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Spray Congealing Technology
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Spray congealing is an emerging technology for the production of solid dispersion to enhance the bioavailability of poorly soluble drugs by using low-melting hydrophilic excipients. Since the '90s, spray congealing technology has been used to obtain microparticles (MPs) for controlled release, taste masking and stability enhancement of APIs. The main advantages are the absence of solvents and the possibility to obtain free-flowing MPs by a relatively inexpensive, simple and one step process. This entry focused on the application of spary congealing as an amerging technology for the production of solid dispersions to enhance the bioavailability of poorly water soluble drugs by using low-melting hydrophilic excipients.

  • spray chilling
  • spray cooling
  • microparticles
  • solubility enhancement
  • dissolution rate
  • polyethylene glycol
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Update Time: 14 Dec 2021

1. Introduction

Oral route is the most common way of drug administration because of its simplicity and ease of administration. About 80% of the dosage forms in the worldwide market are administered orally [1]. Compared to oral liquid medicines (e.g., oral solution or suspensions), solid oral dosage forms have many benefits for the patient, such as convenience and simplicity of use, accurate dosing of the active ingredient, and no need of preparation/manipulation of the medicine before administration. From the industrial perspective, solid forms also offer the advantages of good stability and generally moderate production costs. For these reasons, most of the new chemical entities (NCEs) under development are intended to be marketed as solid dosage forms for oral administration [2]. Because of the recent advances in combinatory chemistry and high-throughput screening methods, nowadays the NCEs are frequently large-molecular-weight lipophilic compounds. Therefore, poorly water soluble drugs constitute the 70% of the new drug candidates [3]. Various physical-chemical properties contribute to make a compound poorly soluble and those include its complex structure, size, high molecular weight, high lipophilicity (log P), compound H-bonding to solvent, intramolecular H-bonding, intermolecular H-bonding (crystal packing), polymorphic forms, ionic charge status, pKa, and salt form [4]. According to the Biopharmaceutical Classification System (BCS), a drug compound is poorly soluble if the highest dose strength is not soluble in 250 ml aqueous media over a pH range of 1–7.5 at 37.5 °C [5]. Thus, poor aqueous solubility represents a serious concern if the clinical dose of drug cannot dissolve in the available volume of gastrointestinal fluids [6].
Different strategies have been proposed over the years to address the issue of poorly water soluble drugs and they include particle size reduction, formation of nanocrystals and co-crystals, pH adjustment, use of cosolvents, self-emulsifying drug delivery systems (SEDDS), inclusion complexes, nanosuspensions, and solid dispersions. Among these methods, the development of solid dispersion (SD) has demonstrated to be one of the most promising approaches [7]. The term SD refers to a system in which the drug is dispersed in a solid inert matrix and it consists of at least two different components which are commonly a hydrophilic matrix and a hydrophobic drug [8]. Generally, SD can enhance oral bioavailability by allowing a rapid release of the drug into the solution in a supersaturated state above its equilibrium solubility and maintaining this state for as long as possible [9].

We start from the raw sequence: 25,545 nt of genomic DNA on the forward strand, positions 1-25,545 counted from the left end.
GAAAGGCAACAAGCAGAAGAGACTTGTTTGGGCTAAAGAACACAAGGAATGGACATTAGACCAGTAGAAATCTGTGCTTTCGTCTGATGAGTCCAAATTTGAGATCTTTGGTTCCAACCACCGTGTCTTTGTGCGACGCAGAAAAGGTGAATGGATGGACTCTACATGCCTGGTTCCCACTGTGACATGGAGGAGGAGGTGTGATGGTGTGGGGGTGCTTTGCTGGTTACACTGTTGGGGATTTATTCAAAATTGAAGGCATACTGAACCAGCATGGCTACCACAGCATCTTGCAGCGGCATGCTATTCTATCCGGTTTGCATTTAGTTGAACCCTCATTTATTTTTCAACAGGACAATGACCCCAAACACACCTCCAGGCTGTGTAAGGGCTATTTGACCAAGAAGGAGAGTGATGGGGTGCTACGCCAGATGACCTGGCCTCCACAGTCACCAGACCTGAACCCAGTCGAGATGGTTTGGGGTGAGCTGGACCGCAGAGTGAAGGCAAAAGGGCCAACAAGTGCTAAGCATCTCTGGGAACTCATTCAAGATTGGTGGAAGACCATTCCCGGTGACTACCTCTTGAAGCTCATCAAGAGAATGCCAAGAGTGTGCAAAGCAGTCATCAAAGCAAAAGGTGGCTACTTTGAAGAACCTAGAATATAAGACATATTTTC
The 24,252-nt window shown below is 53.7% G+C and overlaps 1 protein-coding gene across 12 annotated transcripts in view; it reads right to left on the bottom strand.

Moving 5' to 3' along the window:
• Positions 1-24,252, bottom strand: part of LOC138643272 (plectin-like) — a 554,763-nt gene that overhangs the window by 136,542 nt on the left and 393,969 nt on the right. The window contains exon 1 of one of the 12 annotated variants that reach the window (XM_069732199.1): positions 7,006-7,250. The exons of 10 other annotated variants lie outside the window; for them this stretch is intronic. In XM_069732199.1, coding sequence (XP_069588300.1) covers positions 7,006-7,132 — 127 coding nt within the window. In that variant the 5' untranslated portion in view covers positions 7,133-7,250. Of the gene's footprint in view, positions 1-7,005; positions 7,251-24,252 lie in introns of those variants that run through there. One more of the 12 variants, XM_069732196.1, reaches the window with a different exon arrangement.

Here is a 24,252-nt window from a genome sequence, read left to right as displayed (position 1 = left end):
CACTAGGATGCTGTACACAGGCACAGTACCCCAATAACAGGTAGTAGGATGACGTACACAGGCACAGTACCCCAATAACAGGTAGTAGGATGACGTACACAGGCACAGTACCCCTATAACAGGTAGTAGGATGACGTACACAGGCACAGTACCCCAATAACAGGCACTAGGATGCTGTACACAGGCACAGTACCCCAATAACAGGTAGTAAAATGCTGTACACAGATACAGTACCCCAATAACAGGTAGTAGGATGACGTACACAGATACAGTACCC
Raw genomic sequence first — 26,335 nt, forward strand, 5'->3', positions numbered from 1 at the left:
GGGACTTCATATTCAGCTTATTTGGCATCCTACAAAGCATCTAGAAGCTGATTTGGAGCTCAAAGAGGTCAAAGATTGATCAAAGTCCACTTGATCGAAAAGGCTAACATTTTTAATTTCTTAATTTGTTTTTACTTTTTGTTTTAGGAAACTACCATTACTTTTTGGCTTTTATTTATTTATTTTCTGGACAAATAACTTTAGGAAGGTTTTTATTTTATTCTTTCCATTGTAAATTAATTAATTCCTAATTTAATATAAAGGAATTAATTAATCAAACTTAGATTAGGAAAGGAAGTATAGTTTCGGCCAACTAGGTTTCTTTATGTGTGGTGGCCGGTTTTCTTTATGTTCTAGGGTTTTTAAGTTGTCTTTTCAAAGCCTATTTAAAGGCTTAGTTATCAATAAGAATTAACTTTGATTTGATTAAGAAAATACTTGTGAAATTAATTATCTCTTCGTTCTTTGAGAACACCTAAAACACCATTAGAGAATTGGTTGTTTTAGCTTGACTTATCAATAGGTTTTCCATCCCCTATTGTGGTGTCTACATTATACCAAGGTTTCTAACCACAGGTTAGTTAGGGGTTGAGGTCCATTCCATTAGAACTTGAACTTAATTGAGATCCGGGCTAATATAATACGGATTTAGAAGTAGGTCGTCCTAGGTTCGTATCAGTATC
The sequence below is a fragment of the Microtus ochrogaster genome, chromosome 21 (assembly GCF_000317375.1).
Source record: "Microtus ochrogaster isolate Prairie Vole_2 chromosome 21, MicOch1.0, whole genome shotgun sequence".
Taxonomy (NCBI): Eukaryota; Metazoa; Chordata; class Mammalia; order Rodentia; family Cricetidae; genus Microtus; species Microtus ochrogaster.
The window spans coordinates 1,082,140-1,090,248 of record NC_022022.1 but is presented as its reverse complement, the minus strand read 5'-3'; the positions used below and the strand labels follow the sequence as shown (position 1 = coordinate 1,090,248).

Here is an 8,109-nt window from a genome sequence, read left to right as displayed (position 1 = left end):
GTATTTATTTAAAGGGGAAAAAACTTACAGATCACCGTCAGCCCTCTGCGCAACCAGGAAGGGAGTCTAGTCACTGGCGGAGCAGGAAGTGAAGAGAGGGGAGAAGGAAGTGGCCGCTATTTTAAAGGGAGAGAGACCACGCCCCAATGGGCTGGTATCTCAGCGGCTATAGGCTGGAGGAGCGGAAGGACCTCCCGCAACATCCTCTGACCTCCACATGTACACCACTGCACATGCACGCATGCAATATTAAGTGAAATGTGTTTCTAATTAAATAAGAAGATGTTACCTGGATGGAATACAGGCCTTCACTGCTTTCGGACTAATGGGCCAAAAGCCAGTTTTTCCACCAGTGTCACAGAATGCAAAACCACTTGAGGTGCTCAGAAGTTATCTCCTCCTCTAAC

Numerous technologies can be used for the manufacturing of SD. The methods for the preparation of SD are classified in solvent-based methods, melting-based methods, and mechanochemical activation. All kinds of high energy milling are considered as mechanochemical activation [10]: high levels of mechanical energy may result in the crystal lattice disruption of materials, causing polymorphic transformations, crystal defect generation, amorphization, and other additional physical and chemical changes in a crystalline drug [11]. Spray-drying represents the main widespread solvent-based method to obtain SD; it involves the evaporation of a solvent used to solubilize the SD components, with the formation of solid particles. Spray drying is a versatile technique to make SD. In addition, it is widely used to prepare microparticles, nanoparticles, self-emulsifying delivery systems, eutectic mixtures, and may use either organic or inorganic polymeric carriers [12]. The main disadvantages are the relatively high process temperature, use of solvents, small particle size distribution, and high maintenance cost. Melting-based methods involve either the melting of the carrier or most frequently the softening of the thermoplastic polymeric carrier. The key feature of the melting-based technologies are the absence of solvent, either aqueous or organic, with related advantages of no toxicity related to the presence of organic solvents and the possibility to be applied for the loading of hygroscopic and water-sensitive drugs. Hot melt extrusion is the most established melting-based technique and it has been extensively explored for the manufacturing of SD [13]. Beside to the numerous advantages, hot melt extrusion presents some drawbacks, such as the need of downstream processes to obtain the final product. Spray congealing (SC) has been recently proposed as an emerging technology for the manufacturing of SD in form of microparticles (MPs).

2. Spray Congealing Technology: General Aspects